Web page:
The year 2016 was momentous in politics and celebrity deaths, but also in the field of technology law. Here’s our wrap-up of the five most significant tech cases that hit the judiciary in the past year.
When Google’s proposed acquisition of Motorola Mobility was announced in 2011, the business press focused mainly on the extension of Google’s core business from Internet search into hardware. But from a legal perspective, the treatment given the deal by competition authorities in the United States, the EU and China raises intriguing questions about the scope and objectives of merger policy in emerging technology markets.
Although the AT&T/T-Mobile deal has both horizontal and vertical elements, most media and analyst discussion to date has focused on direct competition for wireless subscribers, the classic horizontal concentration question. Regardless of the result there, observers can expect behavioral injunctions, whether by DOJ consent decree or FCC “conditions” to approval, addressing the deal’s vertical factors.
Sunday’s special ops killing in Pakistan of Al Qaeda leader Osama bin Laden — mastermind, symbol and financial underwriter of the Al Qaeda network — produced real feelings of unity in our divided and atomistic culture, aided by social media.
The outcry over federal judge Vaughn Walker’s decision overturning California’s Proposition 8 — which declared same-sex marriages unlawful — is hardly atypical where the Constitution is concerned. Why should a single judge, or nine (Supreme Court) judges, have the power to override the legitimate majority vote of citizens in a democracy?
It is completely beyond me why the Obama Administration and congressional Democrats could be this obtuse. No one should want — and I doubt any American really does support — the government standardizing serving sizes and recipe compositions, even on health grounds.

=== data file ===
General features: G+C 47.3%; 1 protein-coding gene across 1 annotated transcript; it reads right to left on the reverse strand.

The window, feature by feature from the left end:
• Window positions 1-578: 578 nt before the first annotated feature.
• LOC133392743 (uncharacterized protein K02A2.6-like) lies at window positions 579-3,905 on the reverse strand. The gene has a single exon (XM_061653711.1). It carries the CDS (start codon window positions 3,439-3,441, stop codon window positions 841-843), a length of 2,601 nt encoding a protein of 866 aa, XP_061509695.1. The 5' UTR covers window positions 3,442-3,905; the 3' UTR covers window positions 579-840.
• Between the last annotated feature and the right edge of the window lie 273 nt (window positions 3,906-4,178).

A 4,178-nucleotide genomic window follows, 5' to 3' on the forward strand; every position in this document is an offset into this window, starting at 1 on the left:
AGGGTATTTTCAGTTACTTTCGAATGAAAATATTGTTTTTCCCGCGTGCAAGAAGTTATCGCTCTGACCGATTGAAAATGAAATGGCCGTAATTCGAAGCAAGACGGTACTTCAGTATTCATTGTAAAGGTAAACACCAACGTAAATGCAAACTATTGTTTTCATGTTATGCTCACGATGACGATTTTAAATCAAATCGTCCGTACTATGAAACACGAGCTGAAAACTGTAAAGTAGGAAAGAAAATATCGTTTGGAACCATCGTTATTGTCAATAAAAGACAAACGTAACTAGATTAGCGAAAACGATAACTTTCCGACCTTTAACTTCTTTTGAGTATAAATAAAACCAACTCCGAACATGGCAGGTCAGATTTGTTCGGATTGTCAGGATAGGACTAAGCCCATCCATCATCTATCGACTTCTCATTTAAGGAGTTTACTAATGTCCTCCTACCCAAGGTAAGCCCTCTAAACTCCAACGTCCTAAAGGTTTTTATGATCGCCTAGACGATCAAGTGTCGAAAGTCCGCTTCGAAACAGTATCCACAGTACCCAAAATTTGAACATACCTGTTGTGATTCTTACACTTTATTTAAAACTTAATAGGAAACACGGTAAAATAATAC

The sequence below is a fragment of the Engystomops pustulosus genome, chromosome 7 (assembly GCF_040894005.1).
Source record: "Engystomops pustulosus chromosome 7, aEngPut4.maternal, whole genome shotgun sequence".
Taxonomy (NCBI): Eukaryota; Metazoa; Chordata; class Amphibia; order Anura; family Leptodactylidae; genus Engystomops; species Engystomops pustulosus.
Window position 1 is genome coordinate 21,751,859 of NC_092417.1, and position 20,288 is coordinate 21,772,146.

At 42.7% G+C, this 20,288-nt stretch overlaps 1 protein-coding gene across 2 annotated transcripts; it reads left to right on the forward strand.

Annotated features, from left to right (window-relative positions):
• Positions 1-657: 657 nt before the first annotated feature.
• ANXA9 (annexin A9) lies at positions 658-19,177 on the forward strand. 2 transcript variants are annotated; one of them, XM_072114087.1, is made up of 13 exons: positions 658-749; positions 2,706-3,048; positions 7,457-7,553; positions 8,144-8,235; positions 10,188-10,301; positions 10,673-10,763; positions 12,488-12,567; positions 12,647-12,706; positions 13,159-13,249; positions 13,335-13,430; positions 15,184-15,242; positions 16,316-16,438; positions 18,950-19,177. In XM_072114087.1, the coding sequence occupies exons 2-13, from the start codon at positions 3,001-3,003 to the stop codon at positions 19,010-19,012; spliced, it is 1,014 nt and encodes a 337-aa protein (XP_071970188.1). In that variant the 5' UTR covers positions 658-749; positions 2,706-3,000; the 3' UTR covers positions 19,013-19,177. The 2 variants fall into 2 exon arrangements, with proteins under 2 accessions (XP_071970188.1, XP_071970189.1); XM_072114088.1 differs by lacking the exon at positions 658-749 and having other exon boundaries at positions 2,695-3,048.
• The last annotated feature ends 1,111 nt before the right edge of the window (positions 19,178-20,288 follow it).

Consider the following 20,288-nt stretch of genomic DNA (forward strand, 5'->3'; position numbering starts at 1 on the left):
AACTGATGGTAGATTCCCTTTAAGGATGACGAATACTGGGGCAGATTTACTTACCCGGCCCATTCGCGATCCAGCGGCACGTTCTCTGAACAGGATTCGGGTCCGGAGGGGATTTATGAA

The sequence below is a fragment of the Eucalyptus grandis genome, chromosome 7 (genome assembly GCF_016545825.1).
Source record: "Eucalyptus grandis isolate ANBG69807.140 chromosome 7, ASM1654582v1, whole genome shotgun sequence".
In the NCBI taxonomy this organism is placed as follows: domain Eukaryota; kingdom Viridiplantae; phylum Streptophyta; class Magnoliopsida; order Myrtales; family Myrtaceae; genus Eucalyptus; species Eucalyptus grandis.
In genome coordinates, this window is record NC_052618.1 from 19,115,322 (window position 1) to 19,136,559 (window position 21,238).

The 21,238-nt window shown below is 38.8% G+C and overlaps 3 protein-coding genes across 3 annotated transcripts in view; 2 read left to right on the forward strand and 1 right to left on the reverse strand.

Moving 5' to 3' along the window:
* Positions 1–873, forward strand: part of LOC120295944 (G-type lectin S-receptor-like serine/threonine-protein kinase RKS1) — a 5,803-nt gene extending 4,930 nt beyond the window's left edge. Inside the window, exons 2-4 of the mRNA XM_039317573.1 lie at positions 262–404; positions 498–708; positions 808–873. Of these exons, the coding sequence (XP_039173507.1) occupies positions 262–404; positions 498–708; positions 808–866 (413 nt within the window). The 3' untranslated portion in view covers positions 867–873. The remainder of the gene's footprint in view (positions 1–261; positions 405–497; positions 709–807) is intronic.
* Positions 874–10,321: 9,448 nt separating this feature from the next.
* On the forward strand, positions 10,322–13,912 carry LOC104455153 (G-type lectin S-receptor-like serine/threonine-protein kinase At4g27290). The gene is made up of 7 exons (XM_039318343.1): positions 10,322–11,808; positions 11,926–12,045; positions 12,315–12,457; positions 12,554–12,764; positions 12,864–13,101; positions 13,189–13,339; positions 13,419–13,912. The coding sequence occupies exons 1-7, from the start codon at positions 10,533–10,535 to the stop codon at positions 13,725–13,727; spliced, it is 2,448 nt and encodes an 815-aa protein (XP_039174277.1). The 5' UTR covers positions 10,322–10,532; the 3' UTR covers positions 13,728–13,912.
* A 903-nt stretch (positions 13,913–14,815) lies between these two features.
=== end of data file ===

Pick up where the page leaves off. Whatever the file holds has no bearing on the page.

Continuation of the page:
Yesterday a federal district judge ruled the “National Day of Prayer” unconstitutional. But observing such a commemorative occasion involved no compulsion, discrimination or penalty on or against any observer of any religious doctrine. So what’s the rub?
Release of Release of the FCC’s “National Broadband Plan” marks the start of what is likely to be a long and hotly debated implementation process, as the plan pits the interests of different industry segments against one other and tests the limits of the FCC’s regulatory authority.
In the United States, our political system does not even make food, shelter and clothing fundamental citizen (let alone human) rights. So where does anyone get off suggesting Congress or the FCC should declare that the Internet is something more important than the reality of basic human needs?
It is hard to understand how “conference reports” from Congress on pending legislation can have fallen from 200 per year to just 11 over the past three decades. But it indicates, sadly, that laws in America are increasingly being made in back rooms, not the public forums our system of politics has traditionally used.